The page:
'The Hunger Games' books, film draw large local following

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When the highly anticipated film The Hunger Games reaches theaters at 12:01 a.m. Friday, three local teens will be in the audience wearing their Hunger Games gear.

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Davidson Fine Arts juniors Aubrey Day (front row, from left), Tyler Strong and Damla Williams, and Toni Wynn Creason (back row, from left) and Madelaine Wendzik are huge fans of The Hunger Games, a popular book series that has been adapted into a recent feature film.   LaTINA EMERSON/STAFF
LaTINA EMERSON/STAFF
Davidson Fine Arts juniors Aubrey Day (front row, from left), Tyler Strong and Damla Williams, and Toni Wynn Creason (back row, from left) and Madelaine Wendzik are huge fans of The Hunger Games, a popular book series that has been adapted into a recent feature film.

Aubrey Day, Tyler Strong and Madelaine Wendzik, high school juniors at Davidson Fine Arts Magnet School, have read all three books in the series by Suzanne Collins: The Hunger Games, Catching Fire and Mockingjay. They can’t wait to see how the movie compares with the first book, they said.

The Hunger Games is the story of Katniss Everdeen, a 16-year-old girl living with her mother and younger sister in the poorest district of Panem, the remains of what used be the United States. In previous years, the 12 districts waged war on the Capitol and were defeated. In return, the districts agreed to send one boy and one girl each year to appear in a live, televised event called the Hunger Games, in which the youngsters must fight to the death. When Katniss’ sister is selected by the lottery to participate, Katniss decides to take her place.

Fans of the series can buy Hunger Games T-shirts, jewelry and accessories, wristbands, bookmarks, pillow cases, nail polish and action figures at local stores, such as 2nd and Charles and Hot Topic at Augusta Mall. Hot Topic has sold out of the popular Mockingjay pin worn by the main character.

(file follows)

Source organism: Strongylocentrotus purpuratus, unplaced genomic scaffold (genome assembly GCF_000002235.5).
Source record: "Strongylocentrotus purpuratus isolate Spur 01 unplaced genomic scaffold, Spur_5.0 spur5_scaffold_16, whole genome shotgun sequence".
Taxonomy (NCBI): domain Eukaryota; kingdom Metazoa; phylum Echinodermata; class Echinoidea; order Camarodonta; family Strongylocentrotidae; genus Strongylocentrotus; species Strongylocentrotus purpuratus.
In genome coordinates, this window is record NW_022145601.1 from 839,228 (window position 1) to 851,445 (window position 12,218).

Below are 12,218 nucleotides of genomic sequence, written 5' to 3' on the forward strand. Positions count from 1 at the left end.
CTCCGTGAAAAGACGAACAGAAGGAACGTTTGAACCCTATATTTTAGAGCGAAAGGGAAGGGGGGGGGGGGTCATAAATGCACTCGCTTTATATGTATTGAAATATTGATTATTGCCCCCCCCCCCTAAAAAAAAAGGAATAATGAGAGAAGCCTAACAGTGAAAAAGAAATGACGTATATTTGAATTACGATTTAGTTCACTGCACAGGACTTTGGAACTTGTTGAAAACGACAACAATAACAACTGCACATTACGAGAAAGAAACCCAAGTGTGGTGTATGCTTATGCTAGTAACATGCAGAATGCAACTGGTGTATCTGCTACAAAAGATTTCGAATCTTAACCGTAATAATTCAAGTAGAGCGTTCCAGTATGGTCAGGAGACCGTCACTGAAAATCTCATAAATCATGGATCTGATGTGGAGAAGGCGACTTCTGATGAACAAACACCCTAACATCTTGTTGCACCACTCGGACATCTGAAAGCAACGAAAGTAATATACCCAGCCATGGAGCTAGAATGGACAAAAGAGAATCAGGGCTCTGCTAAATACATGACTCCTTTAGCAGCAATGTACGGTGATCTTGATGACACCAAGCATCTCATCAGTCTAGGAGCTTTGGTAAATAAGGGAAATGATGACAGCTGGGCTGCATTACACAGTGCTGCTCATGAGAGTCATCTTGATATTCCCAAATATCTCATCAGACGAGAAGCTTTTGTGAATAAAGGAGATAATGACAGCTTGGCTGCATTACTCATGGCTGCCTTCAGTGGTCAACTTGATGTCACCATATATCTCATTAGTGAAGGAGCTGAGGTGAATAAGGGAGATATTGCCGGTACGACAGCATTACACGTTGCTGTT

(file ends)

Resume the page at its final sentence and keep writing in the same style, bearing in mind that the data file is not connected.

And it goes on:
The Hunger Games is No. 1 on The New York Times best sellers list for children’s series and has been on the list for 81 weeks.

The Davidson students agree that the characters are what they love about the books.

“It’s how well she writes the book into making you fall in love with her characters and really connect with them,” Aubrey said. “Everything bad that happens to them, you feel like it affects you, too.”

Tyler said he was attracted to the books because the plot was fresh.

“It wasn’t something that I’ve seen done recently,” he said.

After the first book, Madelaine couldn’t stop reading until she finished the series.

“They’re pretty amazing. It’s basically about oppression and people overcoming it. It’s so relatable. Even though the characters are at extremes, you can always find one character that you can relate to,” she said.

Kristan Pressley, a sophomore at West­minster Schools of Augusta, started reading the series two weeks ago when she learned the movie was based on a book. She hopes to finish the last book before the movie premieres.

“I read the first one, and I couldn’t put it down,” she said. “They’re all so addictive.”

The books have become so popular that Davidson student Damla Williams is having trouble finding Catching Fire so she can continue the series.

Fans of the Twilight series question whether The Hunger Games is a love story between Katniss and Peeta, but Damla and her classmates don’t think that’s the point.

“That’s a big conflict and part of the story, but the point to Hunger Games is all about surviving and revolution against the oppression of the Capitol,” Aubrey said.

The books are also popular with college students and adults. Jenn Morey, a junior at Augusta State University, said she was intrigued by the premise.

“I’d never really heard of anything like it before. The whole story was captivating in itself,” she said. “It was one of those where you pick it up and you read the first couple of chapters, and you’re like, ‘Yep, looks like I’m not sleeping tonight.’ ”

She was drawn to Katniss’ character and the fact that’s she a strong female role model. Also, though Katniss and Peeta are teens, they take on adult roles in their families because people around them seem brainwashed, she said.

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